Skip to comments.Mugabe may seize oil giants' assets
Posted on 12/15/2002 3:43:24 PM PST by MadIvan
PRESIDENT MUGABE of Zimbabwe has threatened to seize the facilities of leading oil companies operating in the country and use them to distribute fuel.
At the annual congress of his ruling Zanu (PF) party, Mr Mugabe said that the Government could acquire service stations and storage facilities, compensate the companies to which they belonged and dispense the fuel. There are five multinational oil firms with a presence in Zimbabwe BP, Shell, Mobil, Total and Caltex and their assets there are worth millions of pounds.
Lawyers said that such a move would be illegal. One lawyer, who did not wish to be identified, said: It would be patently unconstitutional. Besides, most of the international oil companies are covered by bilateral treaties from this kind of nationalisation.
The Presidents remarks came two weeks after the Government said that it was drafting a new policy within its so-called indigenisation programme to allocate fuel supplies to the 24 independent companies licensed to retail fuel, nearly all of which are owned by senior Zanu (PF) officials.
Fuel reserves in the country have reached their lowest levels in three years, since leading oil companies cut off supplies to the state-owned National Oil Company of Zimbabwe (Noczim) when the Government failed to pay arrears for imports.
In the past week the queues of drivers have lengthened and more service stations have been putting up no fuel signs. Vehicles abandoned at the roadside for lack of fuel have become commonplace.
In Chinhoyi, the venue of the conference, fuel was available only for party officials. A journalist was told at a Mobil service station that he could buy petrol only if he could prove that he was a delegate.
Mr Mugabe said that the oil companies were making huge profits while the Government made losses from importing fuel via Noczim, which sells it on to the multinationals to distribute. However, industry executives said that Noczims enormous losses were a result of price controls that forced it to sell fuel at the equivalent of about 3p per litre while buying it for about ten times that price.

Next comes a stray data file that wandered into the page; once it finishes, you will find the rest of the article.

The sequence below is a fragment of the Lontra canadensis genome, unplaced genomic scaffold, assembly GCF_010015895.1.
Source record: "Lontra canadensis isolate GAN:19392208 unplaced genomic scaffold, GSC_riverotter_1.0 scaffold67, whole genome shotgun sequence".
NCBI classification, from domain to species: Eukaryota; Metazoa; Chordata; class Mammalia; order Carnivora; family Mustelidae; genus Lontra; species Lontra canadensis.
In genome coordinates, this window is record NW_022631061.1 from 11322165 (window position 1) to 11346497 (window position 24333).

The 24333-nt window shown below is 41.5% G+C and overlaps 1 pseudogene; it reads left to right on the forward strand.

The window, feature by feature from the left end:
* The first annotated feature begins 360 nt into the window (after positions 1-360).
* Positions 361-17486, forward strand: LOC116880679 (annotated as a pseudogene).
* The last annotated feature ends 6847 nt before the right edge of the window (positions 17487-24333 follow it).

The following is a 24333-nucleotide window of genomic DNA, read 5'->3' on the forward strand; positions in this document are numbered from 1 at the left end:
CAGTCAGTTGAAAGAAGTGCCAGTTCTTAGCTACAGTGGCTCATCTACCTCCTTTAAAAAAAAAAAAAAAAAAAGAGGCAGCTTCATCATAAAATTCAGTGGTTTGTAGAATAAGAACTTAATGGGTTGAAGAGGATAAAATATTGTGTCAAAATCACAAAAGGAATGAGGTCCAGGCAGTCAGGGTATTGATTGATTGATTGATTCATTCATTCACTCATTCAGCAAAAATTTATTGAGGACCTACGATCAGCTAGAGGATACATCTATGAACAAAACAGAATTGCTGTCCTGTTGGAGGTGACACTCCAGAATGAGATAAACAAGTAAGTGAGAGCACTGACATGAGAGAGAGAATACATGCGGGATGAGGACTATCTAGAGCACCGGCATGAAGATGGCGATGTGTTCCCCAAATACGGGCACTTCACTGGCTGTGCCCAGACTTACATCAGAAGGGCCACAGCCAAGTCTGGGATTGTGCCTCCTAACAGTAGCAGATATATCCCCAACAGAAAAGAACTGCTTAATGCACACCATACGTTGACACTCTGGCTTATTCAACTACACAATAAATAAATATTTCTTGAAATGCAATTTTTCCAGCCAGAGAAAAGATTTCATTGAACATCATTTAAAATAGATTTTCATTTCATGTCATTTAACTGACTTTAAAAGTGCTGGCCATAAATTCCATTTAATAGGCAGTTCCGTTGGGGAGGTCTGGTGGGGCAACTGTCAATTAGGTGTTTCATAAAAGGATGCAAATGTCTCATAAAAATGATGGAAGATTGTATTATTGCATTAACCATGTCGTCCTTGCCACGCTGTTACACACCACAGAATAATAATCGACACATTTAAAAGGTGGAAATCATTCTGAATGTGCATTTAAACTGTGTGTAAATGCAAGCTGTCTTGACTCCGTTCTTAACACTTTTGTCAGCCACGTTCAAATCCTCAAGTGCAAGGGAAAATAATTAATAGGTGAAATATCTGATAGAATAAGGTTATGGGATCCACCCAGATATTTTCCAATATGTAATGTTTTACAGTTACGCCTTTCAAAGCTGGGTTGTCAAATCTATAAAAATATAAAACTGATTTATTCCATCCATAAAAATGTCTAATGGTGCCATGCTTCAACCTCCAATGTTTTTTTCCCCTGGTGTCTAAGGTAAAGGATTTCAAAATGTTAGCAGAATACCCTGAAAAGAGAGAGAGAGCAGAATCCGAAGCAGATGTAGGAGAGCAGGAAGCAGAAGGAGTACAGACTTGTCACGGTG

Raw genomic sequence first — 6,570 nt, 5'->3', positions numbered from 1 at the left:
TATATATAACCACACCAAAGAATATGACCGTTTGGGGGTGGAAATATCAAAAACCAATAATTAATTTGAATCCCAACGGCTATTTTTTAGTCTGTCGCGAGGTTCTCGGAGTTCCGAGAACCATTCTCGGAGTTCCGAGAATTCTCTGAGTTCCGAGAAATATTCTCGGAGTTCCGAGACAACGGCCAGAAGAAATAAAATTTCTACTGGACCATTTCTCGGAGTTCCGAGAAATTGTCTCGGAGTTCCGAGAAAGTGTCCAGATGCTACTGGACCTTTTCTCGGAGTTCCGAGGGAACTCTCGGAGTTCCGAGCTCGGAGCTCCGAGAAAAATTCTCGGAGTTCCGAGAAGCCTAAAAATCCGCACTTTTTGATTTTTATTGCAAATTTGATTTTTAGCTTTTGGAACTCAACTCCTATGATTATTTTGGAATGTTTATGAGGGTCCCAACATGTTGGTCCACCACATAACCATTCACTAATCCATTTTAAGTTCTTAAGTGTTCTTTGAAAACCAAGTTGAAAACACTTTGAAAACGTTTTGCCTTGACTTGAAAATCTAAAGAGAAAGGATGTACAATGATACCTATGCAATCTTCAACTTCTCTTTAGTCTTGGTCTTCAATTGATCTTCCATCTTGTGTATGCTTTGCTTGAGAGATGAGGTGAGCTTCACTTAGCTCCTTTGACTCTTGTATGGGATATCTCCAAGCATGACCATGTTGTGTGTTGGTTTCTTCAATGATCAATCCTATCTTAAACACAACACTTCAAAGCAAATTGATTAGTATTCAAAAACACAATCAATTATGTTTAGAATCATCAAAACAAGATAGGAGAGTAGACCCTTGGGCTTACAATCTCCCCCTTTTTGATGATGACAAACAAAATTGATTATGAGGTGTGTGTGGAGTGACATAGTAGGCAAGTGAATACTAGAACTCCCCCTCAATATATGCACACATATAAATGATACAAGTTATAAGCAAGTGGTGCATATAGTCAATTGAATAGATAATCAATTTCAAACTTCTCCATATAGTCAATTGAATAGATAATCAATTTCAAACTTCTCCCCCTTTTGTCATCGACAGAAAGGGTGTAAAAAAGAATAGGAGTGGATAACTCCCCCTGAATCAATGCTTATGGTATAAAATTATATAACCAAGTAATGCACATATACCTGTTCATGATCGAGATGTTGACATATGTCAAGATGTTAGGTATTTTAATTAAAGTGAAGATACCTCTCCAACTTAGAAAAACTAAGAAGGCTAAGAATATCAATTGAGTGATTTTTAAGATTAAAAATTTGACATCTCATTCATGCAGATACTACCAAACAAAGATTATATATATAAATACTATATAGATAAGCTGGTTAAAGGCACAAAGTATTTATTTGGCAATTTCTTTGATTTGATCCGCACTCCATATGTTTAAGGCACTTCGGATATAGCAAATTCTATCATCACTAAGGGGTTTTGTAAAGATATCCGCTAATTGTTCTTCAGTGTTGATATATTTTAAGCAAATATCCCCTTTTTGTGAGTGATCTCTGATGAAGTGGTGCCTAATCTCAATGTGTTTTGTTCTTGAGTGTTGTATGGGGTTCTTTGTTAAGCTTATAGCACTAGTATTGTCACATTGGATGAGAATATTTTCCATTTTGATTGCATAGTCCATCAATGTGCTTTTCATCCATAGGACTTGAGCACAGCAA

Mr Mugabe has ignored Noczims pleas for a price increase.
Economists say that total state control over fuel distribution would condemn the industry to the same failure affecting much of the countrys agriculture, transport, mining, telecommunications, railways and power industries.
Mugabes thinking is that taps make water, a Western diplomat said. If he goes ahead (with the takeover of multinational service stations), the country will dry up far quicker than it is doing already.
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I see Mugabe wants to now work his magic on the energy industry after doing so well in agriculture.
Who will run the service stations, veterans or his relatives?
Now that Mugabe is messing with oil companies, not just farmers, the chance of his being targeted goes way up. Hope this situation is taken care of soon - by someone.
I'm afraid that there is a limit to how many foreign involvements even America can take on. And talk about a p.r. disaster--making war on a black nation led by a black man would be ruinous for Bush politically. I don't think you should hold your breath waiting for this to happen, Ivan.
I've been thinking that for awhile myself!
Considering the food shortages and Idi Amin as an example, that might be a literal truth.
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